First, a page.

“Volunteerism is increasingly important these days, because millennials, in particular, are searching for greater purpose and meaning in their lives,” explains Williams. “They want to create a more decent and equitable society.” Organizations like BVM and companies like Laureate and Walden University, she says, offer employees the experiences they want to improve the lives of those living in underserved communities.
Laureate’s employees continue to bolster that social impact vision both locally and globally. As just one example, in 2018, more than 230,000 students attending Laureate’s universities volunteered their time and resources to support more than 250 community-based social-change projects. That same year, 250 Laureate employees volunteered in Baltimore city schools as part of the company’s Global Day of Service. In 2020, when the COVID-19 pandemic meant that in-person volunteering was no longer possible, Laureate employees continued to donate their time virtually, and the Laureate/Sylvan Foundation donated over $100,000 to Baltimore schools – ensuring they could continue to enable and empower local elementary and high school students.
In the more than 20 years that Laureate has partnered with BVM, the company has contributed approximately 16,800 hours of direct service and pro-bono consulting volunteer time. Fourteen Baltimore City Public Schools and more than 7,900 students have benefited from Laureate’s social impact focus. In addition, through its many programs and initiatives, Laureate employees have infused over $2 million in time and talent back into the Baltimore non-profit community.
Measuring Laureate’s Impact
While the commitment to work for social change has always been part of Laureate’s mission, the company wanted to integrate those values more deeply in all aspects of its work and institutions.
In 2015, Laureate decided to take a number of innovative steps to deepen its commitment to not only prepare its students for success in the global job market, but also engage them in promoting social change in communities where the company had established its institutions of higher learning. To highlight those efforts and over the next few years, Laureate began to publicly honor its students and professors who were using their skills and ingenuity to create “significant and enduring change” in the underserved communities within the company’s global network. These awards showcased the wide range of student and faculty-led initiatives – from opening a clinic in Recife, Brazil that supported families dealing with the Zika virus to providing access to clean water for remote villages in Malaysia and other countries.
To formalize its social impact commitment, Laureate partnered with B Lab, a non-profit that certifies businesses for their positive impact on people and the planet. After having successfully undergone B Lab’s rigorous set of assessments across all dimensions of the Laureate network, Laureate became certified as both a B Corporation (B Corp) as well as a Public Benefit Corporation (PBC). A PBC is a new class of companies that are required by law to create a general public benefit by having a positive impact on society. “Laureate was seen as a trailblazer, as the first public benefit corporation to be publicly traded on a US Stock Exchange,” says Jose Guzzardi, who formerly worked with multinational companies certifying as B Corp’s. “It brought amazing visibility to the movement, demonstrating that companies can and must be a force for good.”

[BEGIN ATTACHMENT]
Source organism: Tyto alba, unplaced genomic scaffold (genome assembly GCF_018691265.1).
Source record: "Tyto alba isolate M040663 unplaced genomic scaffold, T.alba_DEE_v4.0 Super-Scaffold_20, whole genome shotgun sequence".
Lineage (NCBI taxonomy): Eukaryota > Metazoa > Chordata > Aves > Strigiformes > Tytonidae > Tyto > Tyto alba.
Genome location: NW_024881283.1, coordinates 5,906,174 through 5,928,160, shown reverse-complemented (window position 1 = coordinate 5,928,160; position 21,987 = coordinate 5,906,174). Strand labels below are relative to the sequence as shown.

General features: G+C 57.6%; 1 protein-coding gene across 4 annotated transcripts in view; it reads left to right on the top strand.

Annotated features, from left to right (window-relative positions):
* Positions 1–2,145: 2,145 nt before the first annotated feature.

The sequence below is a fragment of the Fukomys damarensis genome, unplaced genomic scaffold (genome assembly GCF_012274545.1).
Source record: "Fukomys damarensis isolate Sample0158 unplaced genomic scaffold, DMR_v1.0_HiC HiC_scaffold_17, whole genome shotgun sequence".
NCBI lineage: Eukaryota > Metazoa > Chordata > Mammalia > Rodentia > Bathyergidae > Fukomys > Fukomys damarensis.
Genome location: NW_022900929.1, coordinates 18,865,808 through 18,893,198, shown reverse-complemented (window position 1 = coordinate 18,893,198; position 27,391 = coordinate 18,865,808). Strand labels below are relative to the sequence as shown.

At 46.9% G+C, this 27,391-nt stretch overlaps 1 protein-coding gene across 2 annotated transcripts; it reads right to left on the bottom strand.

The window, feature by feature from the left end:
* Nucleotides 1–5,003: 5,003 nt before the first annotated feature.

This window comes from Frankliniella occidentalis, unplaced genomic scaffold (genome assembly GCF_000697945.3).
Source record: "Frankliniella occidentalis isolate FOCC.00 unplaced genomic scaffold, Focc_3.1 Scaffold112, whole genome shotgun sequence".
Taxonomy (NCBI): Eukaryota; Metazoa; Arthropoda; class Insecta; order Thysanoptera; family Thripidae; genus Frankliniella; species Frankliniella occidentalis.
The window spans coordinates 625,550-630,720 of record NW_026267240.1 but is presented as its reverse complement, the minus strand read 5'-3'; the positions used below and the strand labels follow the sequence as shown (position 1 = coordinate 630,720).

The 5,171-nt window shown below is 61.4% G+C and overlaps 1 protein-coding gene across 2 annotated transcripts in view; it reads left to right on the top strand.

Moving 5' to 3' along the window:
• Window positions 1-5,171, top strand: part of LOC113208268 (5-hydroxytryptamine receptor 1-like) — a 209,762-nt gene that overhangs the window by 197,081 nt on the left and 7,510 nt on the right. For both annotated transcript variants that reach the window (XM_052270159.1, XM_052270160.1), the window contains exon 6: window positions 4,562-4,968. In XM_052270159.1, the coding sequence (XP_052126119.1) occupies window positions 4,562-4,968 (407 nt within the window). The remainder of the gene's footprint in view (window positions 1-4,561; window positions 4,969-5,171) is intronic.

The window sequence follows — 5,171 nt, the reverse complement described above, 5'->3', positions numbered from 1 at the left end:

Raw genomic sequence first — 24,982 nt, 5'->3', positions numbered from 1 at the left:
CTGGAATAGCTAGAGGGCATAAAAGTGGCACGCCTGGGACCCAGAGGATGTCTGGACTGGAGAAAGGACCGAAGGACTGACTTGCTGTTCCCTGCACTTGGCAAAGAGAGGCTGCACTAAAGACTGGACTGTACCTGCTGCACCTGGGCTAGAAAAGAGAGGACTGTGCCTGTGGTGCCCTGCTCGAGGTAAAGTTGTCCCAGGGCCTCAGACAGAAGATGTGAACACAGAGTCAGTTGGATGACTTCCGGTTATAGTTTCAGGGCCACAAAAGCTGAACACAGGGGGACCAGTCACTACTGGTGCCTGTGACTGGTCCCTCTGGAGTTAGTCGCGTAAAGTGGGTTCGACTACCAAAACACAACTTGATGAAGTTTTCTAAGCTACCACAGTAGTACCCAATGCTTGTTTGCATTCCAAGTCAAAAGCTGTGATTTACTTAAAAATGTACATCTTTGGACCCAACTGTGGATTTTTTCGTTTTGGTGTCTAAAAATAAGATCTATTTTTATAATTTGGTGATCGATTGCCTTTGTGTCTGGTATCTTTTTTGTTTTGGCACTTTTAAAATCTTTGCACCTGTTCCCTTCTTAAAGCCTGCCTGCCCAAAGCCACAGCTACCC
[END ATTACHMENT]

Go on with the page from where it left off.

“Laureate should be proud of its accomplishments,” adds Guzzardi. “They have demonstrated that the private sector has a critical role to play in improving access to quality higher education, and that for-profit companies can have a positive impact not only on their shareholders but on their employees, the environment, and the communities in which they operate.”
Carrying the Mission Forward
At the end of 2017, Doug Becker stepped down and Laureate welcomed Eilif Serck-Hanssen, who had been with the company for over a decade, as its new CEO. “Our commitment to quality provides us with a powerful opportunity to make an enduring impact,” Serck-Hanssen says. Making quality higher education accessible to students and being at the forefront of education innovation has been a priority for Laureate – and so is making a positive contribution to the local communities it serves.
Serck-Hanssen recalls a 2019 visit to the Beechfield Elementary/Middle School in Baltimore city that reflects that dual passion.
As part of a Global Day of Service initiative, Laureate’s Baltimore-based employees had been busy decorating the school’s hallways and cafeteria, renovating the bathrooms, fixing up a new teacher’s lounge, and creating a new room where kids can be calm and “decompress.” Serck-Hanssen’s guide, Principal Kelly Carideo-Graves, talked to the CEO about the challenges she faces. “We are located in a high crime and drug trafficking neighborhood and serve some of the most underserved children in Baltimore,” she explains. When they walked together out to the school playground, Serck-Hanssen immediately recognized it was unsafe. Damaged and eroded equipment lay everywhere. “Every morning we have to come here to pick up whiskey bottles and drug paraphernalia,” Carideo says. “I have no safe place for my three- and four-year-olds to play, so they have to stay indoors.”
When the two of them returned to the auditorium after the tour, the CEO took the stage and shared “I am so impressed with the work you are doing here, Laureate, our employees, and our partners will donate $50,000 towards the renovation and reopening of your kids’ playground.” The teachers and volunteers jumped up and down in excitement at this unexpected offer.
A few months later, Principal Carideo was presented with a check at a Laureate corporate town hall meeting. In addition, she was told that Walden University had given her a free online doctoral degree learning program. It was an emotional moment. “You have no idea what a positive impact Walden and Laureate have had on this school, on our community, and on me,” she says.
The Mission Continues
In January 2020, Laureate announced it would explore strategic alternatives for each of its businesses to unlock shareholder value. Now, as it enters its 23rd year, the company is focusing on its remaining institutions in Peru and Mexico. According to Serck-Hanssen, this represents a new phase for the company with exciting new opportunities. “We are really proud of all our institutions – both past and present. For those who leave us, we know they begin their new chapter in a stronger position than when they joined Laureate,” Serck-Hanssen explains. “We also hope they leave the network with an unbreakable desire to impact their local communities. That’s the Laureate way, and it’s a legacy that lives in all the countries in which we have operated since 1999.”
As for Peru and Mexico, Serck-Hanssen says Laureate plans to ensure continued growth, more community impact, and making good on their promise. “We have a lot of work to do. Our institutions in Mexico and Peru are premium brands, with a prestigious history of high-quality outcomes. Our students have trusted us with their education, and we plan on delivering for them and their community.”